Surrogacy businesses in China are expecting a new wave of customers following the Chinese government's announcement that it would end its decades-long one-child policy and allow all couples to have a second child, the Global Times learned on Tuesday.
The Communist Party of China Central Committee announced on October 29 at the end of a four-day plenary session in Beijing that the country will ease its family planning policy and allow all couples to have two children in order to help deal with the aging population.
This historic move overturns rules that have limited urban Chinese to one child and restricted the number of children rural Chinese can have since the 1970s. But it has come too late for older parents - those in their late 30s and 40s - who have longed for a second child but have stopped being physically able to have them at the same time as they have been given the legal green light to do so.
Those who are determined to give their child a sibling are considering alternative methods.
A week after the announcement, several surrogacy agencies reached by the Global Times said there has been an increase in the number of people reaching out to them about having a second child through a surrogate mother.
Surrogacy involves having a woman carry and give birth to a baby on behalf of a couple, either using the couple's sperm and eggs or donated material to create a child through in-vitro fertilization.
"There are three types of customers; the first type is those who are too old to risk giving birth to a child or due to the fact that the eggs of those aged over 35 have a bigger chance of having chromosomal abnormalities. The second type is those who have problems with the womb," said a staff member of a Shanghai surrogacy agency, surnamed Li.
"The third type is those who want to decide the gender of the embryo," Li said.
Surrogacy was officially forbidden in China after the government ruled in 2001 that no medical organizations or personnel are allowed to be involved in any form of surrogacy. Any violators face a fine of up to 30,000 yuan ($4,730) and have to bear criminal responsibility.
However, many surrogacy agencies continue to operate, with many of them arguing that the law only banned hospitals and medical organizations from engaging in surrogacy but did not ban surrogacy organizations or agencies.
These organizations and agencies charge from 350,000 to 2,000,000 yuan for their whole package, from medical checks to delivering the baby.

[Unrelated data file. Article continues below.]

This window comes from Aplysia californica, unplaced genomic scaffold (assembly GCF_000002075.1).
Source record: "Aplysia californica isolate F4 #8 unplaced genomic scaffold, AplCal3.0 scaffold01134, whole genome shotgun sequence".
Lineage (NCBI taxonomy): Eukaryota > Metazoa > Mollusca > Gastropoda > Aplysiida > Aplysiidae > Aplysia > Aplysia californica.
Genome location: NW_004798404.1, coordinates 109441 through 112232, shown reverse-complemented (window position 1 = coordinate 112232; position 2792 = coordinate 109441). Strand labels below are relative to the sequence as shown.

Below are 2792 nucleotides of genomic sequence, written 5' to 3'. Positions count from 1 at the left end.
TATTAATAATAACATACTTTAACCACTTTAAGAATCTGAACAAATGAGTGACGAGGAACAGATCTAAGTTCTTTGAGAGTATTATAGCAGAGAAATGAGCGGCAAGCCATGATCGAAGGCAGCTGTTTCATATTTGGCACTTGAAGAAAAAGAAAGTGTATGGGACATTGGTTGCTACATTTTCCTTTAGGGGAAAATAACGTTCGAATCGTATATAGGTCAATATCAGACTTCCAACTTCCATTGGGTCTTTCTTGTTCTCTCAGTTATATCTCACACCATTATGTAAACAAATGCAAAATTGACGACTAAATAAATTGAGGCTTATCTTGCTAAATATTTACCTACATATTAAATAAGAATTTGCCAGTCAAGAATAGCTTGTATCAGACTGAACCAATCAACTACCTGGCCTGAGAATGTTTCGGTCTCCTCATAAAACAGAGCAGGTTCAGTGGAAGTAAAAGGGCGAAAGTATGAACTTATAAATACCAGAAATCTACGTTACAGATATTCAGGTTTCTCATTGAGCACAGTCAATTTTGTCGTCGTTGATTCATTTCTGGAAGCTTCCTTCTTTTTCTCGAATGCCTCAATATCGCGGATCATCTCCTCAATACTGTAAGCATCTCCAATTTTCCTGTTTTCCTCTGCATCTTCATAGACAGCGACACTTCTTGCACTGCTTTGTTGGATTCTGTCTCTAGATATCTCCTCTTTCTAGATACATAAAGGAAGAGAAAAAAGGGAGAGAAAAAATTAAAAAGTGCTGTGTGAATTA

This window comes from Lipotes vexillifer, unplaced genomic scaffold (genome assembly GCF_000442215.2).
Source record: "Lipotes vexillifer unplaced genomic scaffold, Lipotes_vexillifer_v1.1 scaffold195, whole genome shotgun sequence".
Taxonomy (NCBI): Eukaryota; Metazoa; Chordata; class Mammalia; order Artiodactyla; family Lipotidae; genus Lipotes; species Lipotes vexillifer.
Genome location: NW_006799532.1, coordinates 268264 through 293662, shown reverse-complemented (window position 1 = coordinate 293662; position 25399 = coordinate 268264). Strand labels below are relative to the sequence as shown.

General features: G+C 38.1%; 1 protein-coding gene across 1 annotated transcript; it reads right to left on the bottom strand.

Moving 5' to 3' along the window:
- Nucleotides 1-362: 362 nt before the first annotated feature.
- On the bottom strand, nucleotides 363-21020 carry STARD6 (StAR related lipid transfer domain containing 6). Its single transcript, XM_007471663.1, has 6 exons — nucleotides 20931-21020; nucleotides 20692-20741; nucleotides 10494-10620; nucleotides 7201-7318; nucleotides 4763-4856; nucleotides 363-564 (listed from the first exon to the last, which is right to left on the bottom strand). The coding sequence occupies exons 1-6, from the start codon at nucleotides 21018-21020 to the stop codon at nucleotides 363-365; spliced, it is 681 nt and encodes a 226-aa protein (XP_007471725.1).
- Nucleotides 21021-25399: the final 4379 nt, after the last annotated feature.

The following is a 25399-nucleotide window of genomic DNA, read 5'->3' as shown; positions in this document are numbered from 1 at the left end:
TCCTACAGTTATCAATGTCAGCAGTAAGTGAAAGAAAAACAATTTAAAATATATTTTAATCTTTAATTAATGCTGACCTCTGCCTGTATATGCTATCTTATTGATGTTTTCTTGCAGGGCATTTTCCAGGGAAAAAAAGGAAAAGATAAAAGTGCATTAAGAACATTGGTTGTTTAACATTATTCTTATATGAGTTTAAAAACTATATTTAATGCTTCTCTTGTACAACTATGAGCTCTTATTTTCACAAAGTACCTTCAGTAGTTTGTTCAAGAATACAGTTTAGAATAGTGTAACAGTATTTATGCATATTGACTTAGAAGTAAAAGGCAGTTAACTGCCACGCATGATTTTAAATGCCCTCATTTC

Despite these organizations and agencies claiming that surrogacy is safe, experts do not recommend women over 35 using their eggs for surrogacy.
"The success rate when using the egg of a woman aged below 35 is 80 percent, and it drops to 60 percent afterwards and even lower after 40 years old. Even if the egg and sperm have been fertilized and implanted into the surrogate mother, there is still a risk of miscarriage," a doctor surnamed Fang, who has been working for eight years at a surrogacy company based in Guangzhou, explained.
Li Mei, the head of the advanced laboratory of the Reproductive Hospital affiliated to Shandong University, said that the issues around surrogacy are what led the government to ban it.
"Surrogacy had led to many conflicts before it was banned, such as surrogate mothers refusing to give the child to the intended parents and the parents not enjoying sufficient legal protection. Also, surrogate mothers' welfare is not safeguarded as they have to bear all the risk of giving birth," Li said.
Meanwhile, parents who look to having a second child are also facing a dilemma as many of them have passed their "golden age."
A father from Jiangsu Province surnamed Wang, aged 37 said that he and his wife want to have a second child but at the same time they are worried it might be hard for them to take care of a second baby.
"It is about responsibility, money and time. We both have jobs and our parents are too old to help us with the child. Also, we are worried that our income will not always be enough to support us. By the time the child is 20, we will be 60 years old," he explained.